It’s a strange time we live in when the top films in the box office are names straight from the ‘70s and the ‘80s—Star Wars, Ghostbusters, Star Trek. It’s even stranger that the best thing to come out of this remake generation is an original story that doesn’t rely on previous properties to get off the ground.
A few weeks ago, Netflix released Stranger Things, a new series that practically screamed ‘80s nostalgia from its eerie title to its old-school, sketch-work poster. Its cast even features an ‘80s icon, Winona Ryder. Despite all its nostalgia power, Stranger Things can stand on its own as a horror story with today’s standards.
Set in 1983, Stranger Things embroils the small Indiana town of Hawkins in a government conspiracy steeped in Cold War implications. A 12-year-old boy goes missing while his three friends go out and look for him. Meanwhile, out of the shadows, a telepathic girl and a horrendous creature emerge to cause chaos and mystery in Hawkins.
The over-arching plot comes straight out of a Stephen King novel: a small town terrorized by a lurking beast no one understands. In fact, Stranger Things’ group of friends is partly reminiscent of The Losers Club from Stephen King’s It. The monster itself looks like an invention from the mind of H.P. Lovecraft, from which King got a lot of inspiration from.
Deeper than this main plot, Stranger Things is divided into three subplots: the children’s search for the missing Will, the teenage love triangle hunting for the monster, and the adults exposing the government conspiracy.
The child subplot—composed of leader Mike Wheeler (Finn Wolfhard), the independent Lucas Sinclair (Caleb McLaughlin), the comical but logical Dustin Henderson (Gaten Matarazzo), and the telepathic Eleven (Millie Bobby Brown)—is by far, the most familiar one among the three. Heavily reminiscent of Steven Spielberg’s E.T., this ragtag group relies on Eleven’s psychopathic powers to find Will Byers (Noah Schnapp). Matarazzo and Brown win in this entourage with their convincing performances of comic relief/mediator and troubled superhero, respectively.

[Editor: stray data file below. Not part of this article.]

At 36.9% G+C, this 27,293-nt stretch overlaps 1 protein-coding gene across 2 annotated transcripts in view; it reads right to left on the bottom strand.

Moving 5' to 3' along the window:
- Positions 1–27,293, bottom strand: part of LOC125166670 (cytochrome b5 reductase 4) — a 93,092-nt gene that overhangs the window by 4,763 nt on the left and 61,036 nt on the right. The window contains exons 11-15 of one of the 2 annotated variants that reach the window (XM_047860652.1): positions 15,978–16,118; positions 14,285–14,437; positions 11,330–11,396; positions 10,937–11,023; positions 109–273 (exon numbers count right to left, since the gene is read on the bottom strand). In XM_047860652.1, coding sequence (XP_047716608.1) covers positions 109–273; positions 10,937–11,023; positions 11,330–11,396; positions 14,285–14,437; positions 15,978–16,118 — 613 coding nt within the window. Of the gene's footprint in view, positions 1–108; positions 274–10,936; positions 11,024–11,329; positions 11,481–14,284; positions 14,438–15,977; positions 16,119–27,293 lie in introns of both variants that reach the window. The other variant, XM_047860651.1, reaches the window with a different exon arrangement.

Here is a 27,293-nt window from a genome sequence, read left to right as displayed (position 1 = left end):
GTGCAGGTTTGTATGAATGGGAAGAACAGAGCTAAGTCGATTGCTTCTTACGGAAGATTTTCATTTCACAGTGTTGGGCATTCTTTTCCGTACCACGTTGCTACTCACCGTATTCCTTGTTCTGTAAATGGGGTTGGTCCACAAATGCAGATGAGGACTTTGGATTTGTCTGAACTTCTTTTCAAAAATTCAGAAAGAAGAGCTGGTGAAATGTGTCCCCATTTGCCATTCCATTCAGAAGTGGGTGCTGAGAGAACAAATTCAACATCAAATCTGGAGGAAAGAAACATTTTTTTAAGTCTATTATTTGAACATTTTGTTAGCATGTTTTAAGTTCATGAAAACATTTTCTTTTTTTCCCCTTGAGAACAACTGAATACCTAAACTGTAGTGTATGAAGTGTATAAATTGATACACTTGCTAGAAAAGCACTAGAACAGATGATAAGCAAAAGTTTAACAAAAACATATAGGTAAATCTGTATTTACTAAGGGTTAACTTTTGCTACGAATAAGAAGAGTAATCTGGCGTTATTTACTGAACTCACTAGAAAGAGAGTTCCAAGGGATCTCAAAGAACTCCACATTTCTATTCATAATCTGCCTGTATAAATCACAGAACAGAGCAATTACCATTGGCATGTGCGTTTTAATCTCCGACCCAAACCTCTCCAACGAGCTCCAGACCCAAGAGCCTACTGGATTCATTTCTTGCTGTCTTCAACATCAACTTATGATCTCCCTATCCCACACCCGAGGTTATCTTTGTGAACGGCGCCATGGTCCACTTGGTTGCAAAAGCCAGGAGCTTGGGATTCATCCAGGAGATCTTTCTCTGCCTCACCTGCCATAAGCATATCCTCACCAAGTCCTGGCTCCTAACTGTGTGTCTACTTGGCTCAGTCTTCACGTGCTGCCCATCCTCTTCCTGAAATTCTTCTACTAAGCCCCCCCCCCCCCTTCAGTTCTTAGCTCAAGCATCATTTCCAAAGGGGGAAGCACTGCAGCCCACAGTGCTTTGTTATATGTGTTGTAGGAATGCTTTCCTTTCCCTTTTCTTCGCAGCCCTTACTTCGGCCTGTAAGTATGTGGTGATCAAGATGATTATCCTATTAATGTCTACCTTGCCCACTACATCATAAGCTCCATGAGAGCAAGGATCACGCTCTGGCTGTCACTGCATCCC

Meanwhile, the teenage subplot follows the threads of classic American horror film directors John Carpenter, Wes Craven, and Sean Cunningham. After suffering their own losses from the monster, Nancy Wheeler (Natalia Dyer) and Jonathan Byers (Charlie Heaton) hunt for the monster to take him down once and for all. Behind this subplot is a more slice-of-life story that involves a love triangle between Nancy, the strange kid Jonathan, and the cool kid Steve Harrington (Joe Keery). Sadly, this subplot is the more contrived of the lot with the horror-hunting element clashing with the apparent ode to ‘80s teen romance going on in the background. While its resolution is the best possible on at the season’s conclusion, the series could have been helped further of this part was toned down.
Finally, the adult subplot is a nostalgic reversal of roles. Once a child star herself in the ‘80s (in fact, she was probably the same age as the children back in 1983), Winona Ryder leads this plotline as the desperate mother clinging to the hope that her son, Will, is still alive somewhere. Joining her is Hawkins Police Chief Jim Hopper (David Harbour) who discovers the strange and hidden goings-on in the town of Hawkins. With Ryder killing it with her role of the frantic mother, this subplot adds that healthy element of realism because children can’t unravel the government bigwigs on their own.
All three parts of this science fiction horror show coalesce into a story that stands on its own and offers something for all three age groups it hopes to cater to. With only eight episodes, it manages to keep a length that conveys everything it needs to without dragging on for too long.
Even without its tributes to ‘80s stories, Stranger Things is peppered with elements that hark back to times past. From its pastel color palette to its retro/dreamy score and soundtrack (led by the catchy “Should I Stay or Should I Go” by the Clash), Stranger Things creates an environment that feels both foreign and familiar at the same time.
The season’s amicable conclusion ties the knot neatly for this nostalgic package. The loose ends that it leaves hanging are just enough to open the door for a second season, while maintaining the first season’s integrity as a standalone story.
Stranger Things is a highly recommended watch for both fans of the ‘80s and millennials alike. If you haven’t yet, check out the entire first season on Netflix now.